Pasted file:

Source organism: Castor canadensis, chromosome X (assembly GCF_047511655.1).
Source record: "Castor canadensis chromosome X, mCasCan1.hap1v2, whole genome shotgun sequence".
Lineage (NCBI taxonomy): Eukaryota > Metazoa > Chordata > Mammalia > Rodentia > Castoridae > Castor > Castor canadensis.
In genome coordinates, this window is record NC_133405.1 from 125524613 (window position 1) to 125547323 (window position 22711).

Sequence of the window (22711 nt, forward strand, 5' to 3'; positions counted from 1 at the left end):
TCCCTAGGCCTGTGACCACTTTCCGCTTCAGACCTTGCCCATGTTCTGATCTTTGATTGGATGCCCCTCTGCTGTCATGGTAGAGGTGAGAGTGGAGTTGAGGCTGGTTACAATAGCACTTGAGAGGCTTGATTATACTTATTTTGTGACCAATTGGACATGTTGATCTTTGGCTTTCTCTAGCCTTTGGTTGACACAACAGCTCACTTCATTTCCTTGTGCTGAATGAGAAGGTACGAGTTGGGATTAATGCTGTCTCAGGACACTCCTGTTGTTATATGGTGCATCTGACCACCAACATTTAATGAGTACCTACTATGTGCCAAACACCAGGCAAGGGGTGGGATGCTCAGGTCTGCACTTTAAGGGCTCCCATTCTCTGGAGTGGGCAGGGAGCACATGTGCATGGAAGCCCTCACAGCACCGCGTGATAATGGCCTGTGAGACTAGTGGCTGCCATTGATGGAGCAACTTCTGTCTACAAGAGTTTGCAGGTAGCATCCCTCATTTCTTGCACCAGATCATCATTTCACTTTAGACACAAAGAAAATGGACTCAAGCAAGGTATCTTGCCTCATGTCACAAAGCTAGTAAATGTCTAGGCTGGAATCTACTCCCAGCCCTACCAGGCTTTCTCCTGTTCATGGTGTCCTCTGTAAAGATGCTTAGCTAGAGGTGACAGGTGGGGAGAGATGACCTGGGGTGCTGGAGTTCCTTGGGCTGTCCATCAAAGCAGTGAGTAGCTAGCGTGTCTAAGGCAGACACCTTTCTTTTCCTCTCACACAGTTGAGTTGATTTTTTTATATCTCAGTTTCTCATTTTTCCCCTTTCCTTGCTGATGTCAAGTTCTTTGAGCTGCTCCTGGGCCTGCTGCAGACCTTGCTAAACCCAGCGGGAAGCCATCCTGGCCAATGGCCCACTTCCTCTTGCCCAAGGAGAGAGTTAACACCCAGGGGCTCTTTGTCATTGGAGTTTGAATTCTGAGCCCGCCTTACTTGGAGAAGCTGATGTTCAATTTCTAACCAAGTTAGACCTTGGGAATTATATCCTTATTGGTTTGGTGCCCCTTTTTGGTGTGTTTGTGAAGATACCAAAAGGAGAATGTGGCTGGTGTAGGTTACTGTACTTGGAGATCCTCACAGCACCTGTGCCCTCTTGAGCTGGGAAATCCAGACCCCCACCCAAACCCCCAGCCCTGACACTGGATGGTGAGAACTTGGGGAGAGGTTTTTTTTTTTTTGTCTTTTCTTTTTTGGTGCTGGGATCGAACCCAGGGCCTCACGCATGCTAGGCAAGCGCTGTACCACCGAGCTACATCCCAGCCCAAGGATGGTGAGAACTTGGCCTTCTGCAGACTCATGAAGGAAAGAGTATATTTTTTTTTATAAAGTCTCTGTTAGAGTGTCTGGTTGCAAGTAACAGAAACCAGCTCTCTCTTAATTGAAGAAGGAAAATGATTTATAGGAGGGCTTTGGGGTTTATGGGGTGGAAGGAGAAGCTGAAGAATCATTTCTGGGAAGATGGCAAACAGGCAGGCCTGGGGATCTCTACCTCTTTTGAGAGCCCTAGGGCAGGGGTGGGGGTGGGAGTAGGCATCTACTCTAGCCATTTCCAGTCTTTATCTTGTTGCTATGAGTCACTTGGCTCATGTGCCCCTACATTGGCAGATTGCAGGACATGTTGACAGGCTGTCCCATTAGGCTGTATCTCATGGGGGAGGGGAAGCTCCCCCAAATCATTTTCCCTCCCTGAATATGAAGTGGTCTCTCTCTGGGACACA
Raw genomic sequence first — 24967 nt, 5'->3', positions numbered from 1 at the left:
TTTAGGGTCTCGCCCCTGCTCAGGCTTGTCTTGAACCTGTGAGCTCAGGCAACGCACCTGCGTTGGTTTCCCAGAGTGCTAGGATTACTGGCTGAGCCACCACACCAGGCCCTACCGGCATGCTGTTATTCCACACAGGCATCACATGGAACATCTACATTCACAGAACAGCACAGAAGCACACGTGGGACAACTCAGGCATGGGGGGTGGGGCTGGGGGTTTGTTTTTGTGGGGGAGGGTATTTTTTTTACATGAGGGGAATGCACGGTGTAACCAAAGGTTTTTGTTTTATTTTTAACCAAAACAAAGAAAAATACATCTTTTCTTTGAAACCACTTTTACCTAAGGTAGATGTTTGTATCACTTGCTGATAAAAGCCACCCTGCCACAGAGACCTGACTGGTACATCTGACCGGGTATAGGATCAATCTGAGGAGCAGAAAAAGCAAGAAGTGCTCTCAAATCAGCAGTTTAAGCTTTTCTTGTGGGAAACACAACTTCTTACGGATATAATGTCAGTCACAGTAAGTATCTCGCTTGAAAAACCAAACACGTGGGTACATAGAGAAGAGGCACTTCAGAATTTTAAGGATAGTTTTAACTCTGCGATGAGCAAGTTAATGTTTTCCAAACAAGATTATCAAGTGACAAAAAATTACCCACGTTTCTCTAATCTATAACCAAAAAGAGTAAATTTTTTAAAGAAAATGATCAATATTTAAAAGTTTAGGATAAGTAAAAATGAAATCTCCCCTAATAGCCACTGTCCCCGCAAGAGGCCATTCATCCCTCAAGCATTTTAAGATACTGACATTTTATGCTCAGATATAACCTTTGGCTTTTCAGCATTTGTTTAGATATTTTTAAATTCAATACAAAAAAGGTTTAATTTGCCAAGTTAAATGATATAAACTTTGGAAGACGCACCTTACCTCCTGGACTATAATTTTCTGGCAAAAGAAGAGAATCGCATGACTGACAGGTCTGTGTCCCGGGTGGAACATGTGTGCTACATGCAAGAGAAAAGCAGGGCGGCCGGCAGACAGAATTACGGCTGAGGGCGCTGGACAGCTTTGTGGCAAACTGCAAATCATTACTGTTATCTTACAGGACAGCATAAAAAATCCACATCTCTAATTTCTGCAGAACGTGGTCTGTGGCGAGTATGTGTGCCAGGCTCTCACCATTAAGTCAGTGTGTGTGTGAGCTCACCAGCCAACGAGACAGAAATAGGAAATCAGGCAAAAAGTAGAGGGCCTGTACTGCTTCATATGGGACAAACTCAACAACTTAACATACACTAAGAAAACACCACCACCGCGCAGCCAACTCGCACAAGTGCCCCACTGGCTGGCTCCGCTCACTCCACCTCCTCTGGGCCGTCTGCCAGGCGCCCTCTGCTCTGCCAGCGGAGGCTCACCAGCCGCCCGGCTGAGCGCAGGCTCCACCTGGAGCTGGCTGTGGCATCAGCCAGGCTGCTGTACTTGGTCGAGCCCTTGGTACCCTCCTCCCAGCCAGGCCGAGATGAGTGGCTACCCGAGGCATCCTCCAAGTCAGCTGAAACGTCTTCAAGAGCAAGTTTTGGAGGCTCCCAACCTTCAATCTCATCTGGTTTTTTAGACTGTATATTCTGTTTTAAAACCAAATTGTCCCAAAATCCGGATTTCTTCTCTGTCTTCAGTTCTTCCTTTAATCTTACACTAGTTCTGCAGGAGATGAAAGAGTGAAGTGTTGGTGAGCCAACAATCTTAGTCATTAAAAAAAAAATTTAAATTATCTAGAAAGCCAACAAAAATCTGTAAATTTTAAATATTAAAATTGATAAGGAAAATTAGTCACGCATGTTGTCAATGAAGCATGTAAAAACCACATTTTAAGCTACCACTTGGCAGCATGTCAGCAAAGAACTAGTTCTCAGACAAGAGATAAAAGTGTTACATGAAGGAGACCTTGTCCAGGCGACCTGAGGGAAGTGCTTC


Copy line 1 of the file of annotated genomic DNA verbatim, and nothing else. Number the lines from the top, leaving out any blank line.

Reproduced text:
Source organism: Castor canadensis, chromosome X (assembly GCF_047511655.1).